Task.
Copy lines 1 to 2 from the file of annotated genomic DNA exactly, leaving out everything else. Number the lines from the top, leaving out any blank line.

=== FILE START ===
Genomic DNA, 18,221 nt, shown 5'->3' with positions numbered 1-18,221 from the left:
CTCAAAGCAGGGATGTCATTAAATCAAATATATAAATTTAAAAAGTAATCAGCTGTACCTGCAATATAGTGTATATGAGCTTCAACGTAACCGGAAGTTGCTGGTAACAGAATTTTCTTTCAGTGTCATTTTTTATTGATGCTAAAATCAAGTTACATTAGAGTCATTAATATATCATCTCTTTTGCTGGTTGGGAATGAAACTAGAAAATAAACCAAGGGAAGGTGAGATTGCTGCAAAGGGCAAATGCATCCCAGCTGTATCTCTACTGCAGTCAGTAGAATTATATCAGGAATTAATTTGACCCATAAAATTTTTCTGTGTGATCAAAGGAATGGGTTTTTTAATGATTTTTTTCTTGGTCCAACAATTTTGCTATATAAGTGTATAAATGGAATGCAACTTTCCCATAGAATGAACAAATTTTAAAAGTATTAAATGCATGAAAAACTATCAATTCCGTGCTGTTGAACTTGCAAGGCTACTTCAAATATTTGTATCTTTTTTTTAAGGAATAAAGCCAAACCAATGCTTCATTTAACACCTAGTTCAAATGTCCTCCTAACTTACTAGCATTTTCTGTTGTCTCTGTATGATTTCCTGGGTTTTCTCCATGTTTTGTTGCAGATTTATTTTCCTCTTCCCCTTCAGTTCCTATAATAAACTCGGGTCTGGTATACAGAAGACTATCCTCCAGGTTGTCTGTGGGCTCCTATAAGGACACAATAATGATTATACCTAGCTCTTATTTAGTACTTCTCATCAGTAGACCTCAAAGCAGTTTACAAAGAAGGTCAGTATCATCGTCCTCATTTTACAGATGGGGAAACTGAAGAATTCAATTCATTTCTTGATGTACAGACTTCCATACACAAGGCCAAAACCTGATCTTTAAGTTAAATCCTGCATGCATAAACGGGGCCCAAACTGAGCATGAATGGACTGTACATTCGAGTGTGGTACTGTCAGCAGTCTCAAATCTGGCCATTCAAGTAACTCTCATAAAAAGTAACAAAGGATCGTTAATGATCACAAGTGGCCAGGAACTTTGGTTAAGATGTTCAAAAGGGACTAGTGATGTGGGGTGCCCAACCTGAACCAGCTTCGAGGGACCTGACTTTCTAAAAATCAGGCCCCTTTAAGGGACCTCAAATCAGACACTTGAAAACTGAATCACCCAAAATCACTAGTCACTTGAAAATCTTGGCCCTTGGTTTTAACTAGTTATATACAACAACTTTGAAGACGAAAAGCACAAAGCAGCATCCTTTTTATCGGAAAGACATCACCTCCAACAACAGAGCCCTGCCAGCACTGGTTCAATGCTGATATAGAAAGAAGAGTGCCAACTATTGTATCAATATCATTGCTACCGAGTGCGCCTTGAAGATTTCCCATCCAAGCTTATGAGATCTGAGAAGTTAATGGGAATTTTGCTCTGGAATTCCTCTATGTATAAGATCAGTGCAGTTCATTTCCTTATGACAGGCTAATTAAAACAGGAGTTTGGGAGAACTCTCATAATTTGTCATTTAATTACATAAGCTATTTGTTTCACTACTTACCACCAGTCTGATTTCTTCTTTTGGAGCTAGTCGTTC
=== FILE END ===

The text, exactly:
Genomic DNA, 18,221 nt, shown 5'->3' with positions numbered 1-18,221 from the left:
CTCAAAGCAGGGATGTCATTAAATCAAATATATAAATTTAAAAAGTAATCAGCTGTACCTGCAATATAGTGTATATGAGCTTCAACGTAACCGGAAGTTGCTGGTAACAGAATTTTCTTTCAGTGTCATTTTTTATTGATGCTAAAATCAAGTTACATTAGAGTCATTAATATATCATCTCTTTTGCTGGTTGGGAATGAAACTAGAAAATAAACCAAGGGAAGGTGAGATTGCTGCAAAGGGCAAATGCATCCCAGCTGTATCTCTACTGCAGTCAGTAGAATTATATCAGGAATTAATTTGACCCATAAAATTTTTCTGTGTGATCAAAGGAATGGGTTTTTTAATGATTTTTTTCTTGGTCCAACAATTTTGCTATATAAGTGTATAAATGGAATGCAACTTTCCCATAGAATGAACAAATTTTAAAAGTATTAAATGCATGAAAAACTATCAATTCCGTGCTGTTGAACTTGCAAGGCTACTTCAAATATTTGTATCTTTTTTTTAAGGAATAAAGCCAAACCAATGCTTCATTTAACACCTAGTTCAAATGTCCTCCTAACTTACTAGCATTTTCTGTTGTCTCTGTATGATTTCCTGGGTTTTCTCCATGTTTTGTTGCAGATTTATTTTCCTCTTCCCCTTCAGTTCCTATAATAAACTCGGGTCTGGTATACAGAAGACTATCCTCCAGGTTGTCTGTGGGCTCCTATAAGGACACAATAATGATTATACCTAGCTCTTATTTAGTACTTCTCATCAGTAGACCTCAAAGCAGTTTACAAAGAAGGTCAGTATCATCGTCCTCATTTTACAGATGGGGAAACTGAAGAATTCAATTCATTTCTTGATGTACAGACTTCCATACACAAGGCCAAAACCTGATCTTTAAGTTAAATCCTGCATGCATAAACGGGGCCCAAACTGAGCATGAATGGACTGTACATTCGAGTGTGGTACTGTCAGCAGTCTCAAATCTGGCCATTCAAGTAACTCTCATAAAAAGTAACAAAGGATCGTTAATGATCACAAGTGGCCAGGAACTTTGGTTAAGATGTTCAAAAGGGACTAGTGATGTGGGGTGCCCAACCTGAACCAGCTTCGAGGGACCTGACTTTCTAAAAATCAGGCCCCTTTAAGGGACCTCAAATCAGACACTTGAAAACTGAATCACCCAAAATCACTAGTCACTTGAAAATCTTGGCCCTTGGTTTTAACTAGTTATATACAACAACTTTGAAGACGAAAAGCACAAAGCAGCATCCTTTTTATCGGAAAGACATCACCTCCAACAACAGAGCCCTGCCAGCACTGGTTCAATGCTGATATAGAAAGAAGAGTGCCAACTATTGTATCAATATCATTGCTACCGAGTGCGCCTTGAAGATTTCCCATCCAAGCTTATGAGATCTGAGAAGTTAATGGGAATTTTGCTCTGGAATTCCTCTATGTATAAGATCAGTGCAGTTCATTTCCTTATGACAGGCTAATTAAAACAGGAGTTTGGGAGAACTCTCATAATTTGTCATTTAATTACATAAGCTATTTGTTTCACTACTTACCACCAGTCTGATTTCTTCTTTTGGAGCTAGTCGTTC